This is really what the season of Advent is about, praying, “Come O Come Emmanuel.” This is a season of longing, anticipation, and hope-kindled waiting for the promise of redemption to be real amid all that we see and experience as suffering.
Pastor Heidi Neumark, author of the book, Breathing Space, said that when it is Lent she doesn’t always feel penitent, when it’s Easter she doesn’t always feel like rejoicing, and when it’s Pentecost, she doesn’t always feel Spirit-filled. But when it is Advent it “unfailingly embraces and comprehends” her reality.
“And what is that [reality]?” she writes: “I think of the Spanish word anhelo, or longing. Advent is when the church can no longer contain its unfulfilled desire and the cry of anhelo bursts forth: Maranatha! Come Lord Jesus!” (Neumark p. 211).
The days are surely coming, says Jeremiah. What kind of days do we all long for?
I long for a day when no one goes to sleep hungry;
when weapons are made into pruning hooks for harvest;
when all have a safe place to call home;
when there are no refugees because there is no war;
when people are free of addiction;
when people truly forgive one another;
when there are no more racial or ethnic divisions.
I ultimately long for the day when I will see Jesus face to face because then I will know that the redemption of all things is finally at hand, that all the promises of God are being fulfilled.
Pay attention to the anhelo in and around you. What makes you want to cry out, “enough! It is time, Jesus.”
Advent is about imagining God’s promised future for each of us and holding on tight to that hope, even if it is only a dim flicker of a single candle.
Jennifer Ryan Ayres says: “Humans meet despair when they cannot imagine God’s promised alternative future (Feasting on the Word, Year C, Vol. 1, p. 4).”
So many people can read our passage in Luke and be afraid for what is to come. The truth is at any point in time our life and world may come to an end as we know it. It happens all the time for people. It is happening right now for the Syrian refugees and so many others throughout the world.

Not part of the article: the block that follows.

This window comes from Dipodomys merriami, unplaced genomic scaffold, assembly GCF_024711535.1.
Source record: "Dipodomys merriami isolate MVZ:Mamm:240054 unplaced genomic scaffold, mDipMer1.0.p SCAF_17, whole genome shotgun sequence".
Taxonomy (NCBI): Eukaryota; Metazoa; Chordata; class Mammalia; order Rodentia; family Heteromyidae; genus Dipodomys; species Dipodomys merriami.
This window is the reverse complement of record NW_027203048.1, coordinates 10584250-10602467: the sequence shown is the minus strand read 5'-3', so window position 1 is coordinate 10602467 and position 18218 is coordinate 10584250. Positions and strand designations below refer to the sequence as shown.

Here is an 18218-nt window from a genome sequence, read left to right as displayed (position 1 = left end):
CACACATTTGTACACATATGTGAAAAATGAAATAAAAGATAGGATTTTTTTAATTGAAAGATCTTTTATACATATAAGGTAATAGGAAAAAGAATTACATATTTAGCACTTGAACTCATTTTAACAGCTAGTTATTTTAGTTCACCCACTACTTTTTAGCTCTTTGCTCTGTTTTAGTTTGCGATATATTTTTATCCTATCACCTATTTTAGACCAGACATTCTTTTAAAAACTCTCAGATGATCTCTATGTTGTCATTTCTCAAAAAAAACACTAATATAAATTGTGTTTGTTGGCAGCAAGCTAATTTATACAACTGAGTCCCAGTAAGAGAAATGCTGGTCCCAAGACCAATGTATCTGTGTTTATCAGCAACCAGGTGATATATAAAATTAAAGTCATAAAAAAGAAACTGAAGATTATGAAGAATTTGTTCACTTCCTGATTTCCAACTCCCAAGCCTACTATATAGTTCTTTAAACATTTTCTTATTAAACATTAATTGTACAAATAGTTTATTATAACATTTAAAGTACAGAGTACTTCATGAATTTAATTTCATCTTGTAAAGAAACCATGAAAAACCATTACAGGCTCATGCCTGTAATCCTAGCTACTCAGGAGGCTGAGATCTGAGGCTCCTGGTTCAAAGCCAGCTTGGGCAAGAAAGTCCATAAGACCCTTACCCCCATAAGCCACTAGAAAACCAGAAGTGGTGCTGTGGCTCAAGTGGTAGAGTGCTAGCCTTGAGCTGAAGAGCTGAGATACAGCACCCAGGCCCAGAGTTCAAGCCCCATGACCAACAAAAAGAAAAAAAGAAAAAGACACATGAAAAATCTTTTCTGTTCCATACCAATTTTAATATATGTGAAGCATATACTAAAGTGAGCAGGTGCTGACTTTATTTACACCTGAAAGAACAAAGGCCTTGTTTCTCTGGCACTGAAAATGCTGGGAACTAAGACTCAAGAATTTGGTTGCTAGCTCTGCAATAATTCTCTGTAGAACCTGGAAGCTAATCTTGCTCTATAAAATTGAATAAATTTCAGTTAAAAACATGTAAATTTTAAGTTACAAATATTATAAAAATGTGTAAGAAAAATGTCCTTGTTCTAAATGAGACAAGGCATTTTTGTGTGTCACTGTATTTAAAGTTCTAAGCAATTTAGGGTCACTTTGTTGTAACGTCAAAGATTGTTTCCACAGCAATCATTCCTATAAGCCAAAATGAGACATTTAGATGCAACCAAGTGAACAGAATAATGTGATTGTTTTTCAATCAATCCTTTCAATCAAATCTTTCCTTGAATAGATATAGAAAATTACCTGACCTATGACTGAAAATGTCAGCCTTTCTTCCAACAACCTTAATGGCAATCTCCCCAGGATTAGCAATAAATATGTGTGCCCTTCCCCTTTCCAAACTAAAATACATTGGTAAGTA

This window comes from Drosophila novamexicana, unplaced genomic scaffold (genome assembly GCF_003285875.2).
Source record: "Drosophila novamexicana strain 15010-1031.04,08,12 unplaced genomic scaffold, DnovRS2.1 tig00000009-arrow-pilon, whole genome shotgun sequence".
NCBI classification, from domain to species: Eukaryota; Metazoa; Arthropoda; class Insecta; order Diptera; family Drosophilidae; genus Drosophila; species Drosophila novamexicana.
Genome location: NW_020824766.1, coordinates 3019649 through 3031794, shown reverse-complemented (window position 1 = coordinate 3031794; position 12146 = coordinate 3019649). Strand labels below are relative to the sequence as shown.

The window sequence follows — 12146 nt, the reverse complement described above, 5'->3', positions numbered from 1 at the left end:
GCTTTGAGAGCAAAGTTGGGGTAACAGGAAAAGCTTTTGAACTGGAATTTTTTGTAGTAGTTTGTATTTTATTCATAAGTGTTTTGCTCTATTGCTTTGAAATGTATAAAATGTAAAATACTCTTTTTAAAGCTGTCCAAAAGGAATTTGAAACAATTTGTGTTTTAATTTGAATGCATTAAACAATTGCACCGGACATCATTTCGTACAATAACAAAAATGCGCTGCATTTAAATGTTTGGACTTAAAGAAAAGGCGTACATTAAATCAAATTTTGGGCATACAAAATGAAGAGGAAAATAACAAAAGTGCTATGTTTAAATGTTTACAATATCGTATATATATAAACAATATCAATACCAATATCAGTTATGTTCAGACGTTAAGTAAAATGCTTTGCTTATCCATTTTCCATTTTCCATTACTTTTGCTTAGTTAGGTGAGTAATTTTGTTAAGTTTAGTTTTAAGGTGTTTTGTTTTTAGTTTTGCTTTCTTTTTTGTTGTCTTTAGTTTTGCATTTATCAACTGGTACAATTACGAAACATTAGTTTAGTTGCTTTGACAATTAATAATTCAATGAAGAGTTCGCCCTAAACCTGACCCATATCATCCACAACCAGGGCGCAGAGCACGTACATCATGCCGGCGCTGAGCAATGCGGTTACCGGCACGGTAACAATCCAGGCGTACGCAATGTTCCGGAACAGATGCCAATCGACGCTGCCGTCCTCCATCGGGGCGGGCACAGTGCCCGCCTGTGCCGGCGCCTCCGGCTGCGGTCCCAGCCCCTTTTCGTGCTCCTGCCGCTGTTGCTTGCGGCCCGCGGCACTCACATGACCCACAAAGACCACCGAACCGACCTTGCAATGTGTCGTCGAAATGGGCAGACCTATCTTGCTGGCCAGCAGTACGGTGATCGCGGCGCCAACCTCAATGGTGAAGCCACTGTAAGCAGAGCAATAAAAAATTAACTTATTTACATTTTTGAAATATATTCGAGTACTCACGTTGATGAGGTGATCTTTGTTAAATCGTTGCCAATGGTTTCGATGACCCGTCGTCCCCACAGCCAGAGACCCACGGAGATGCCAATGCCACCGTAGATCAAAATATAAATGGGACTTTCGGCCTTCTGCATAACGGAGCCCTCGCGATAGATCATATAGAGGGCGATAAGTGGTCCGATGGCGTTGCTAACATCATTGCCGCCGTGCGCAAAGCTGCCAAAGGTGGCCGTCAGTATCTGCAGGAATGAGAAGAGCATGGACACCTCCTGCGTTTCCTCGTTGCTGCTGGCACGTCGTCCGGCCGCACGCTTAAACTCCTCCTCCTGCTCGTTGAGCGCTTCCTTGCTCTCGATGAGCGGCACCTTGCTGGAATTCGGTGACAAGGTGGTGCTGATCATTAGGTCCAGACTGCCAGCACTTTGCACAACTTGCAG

Perhaps that is the terror that is evoked in us when reading our Gospel reading. That in an instant, life as we know it can change. This is scary, yes, but in the case of Jesus coming again, everything is going to change for the better.
We just can’t quite get there without inevitable labor and growing pains, which includes suffering and transition from what we know, to what remains to us now as mystery.
Sometimes we don’t want things to remain as they are, and yet we are afraid of anything different. Sometimes we live as if we will never have to stand before Jesus for judgment.
He reminds us, “Be on your guard so that your hearts are not weighed down with dissipation (what this really means is squandering, wasting money and resources on things that don’t really matter or give life). Don’t get weighed down with drunkenness and the worrying.”
With and in God, ends are always beginnings.
As people of faith we are to know and understand that we are always living in the last days, awaiting Jesus’ return. One thing is for certain, like Jesus explains in the parable about the fig tree, we will know without a doubt when the day is and not before, when heaven and earth are made new. We will know because we will see Jesus.
He says to us this day: “Stand up and raise your heads, because your redemption is drawing near.” We are to be confident in the promise of redemption from our loving God, who has already come to earth in and through Jesus. We have faith that he will indeed come again and set all things right.
This year with the lighting of the first candle the hope of this promise burns brightly on our Advent wreath and in our hearts. Theologian Jurgen Moltmann, said, “Hope is a divine power that makes us alive in this world (Theology of Hope, p. 24).”
Wait for the Lord, dear brothers and sisters, whose day is near, wait for the Lord, be strong take heart.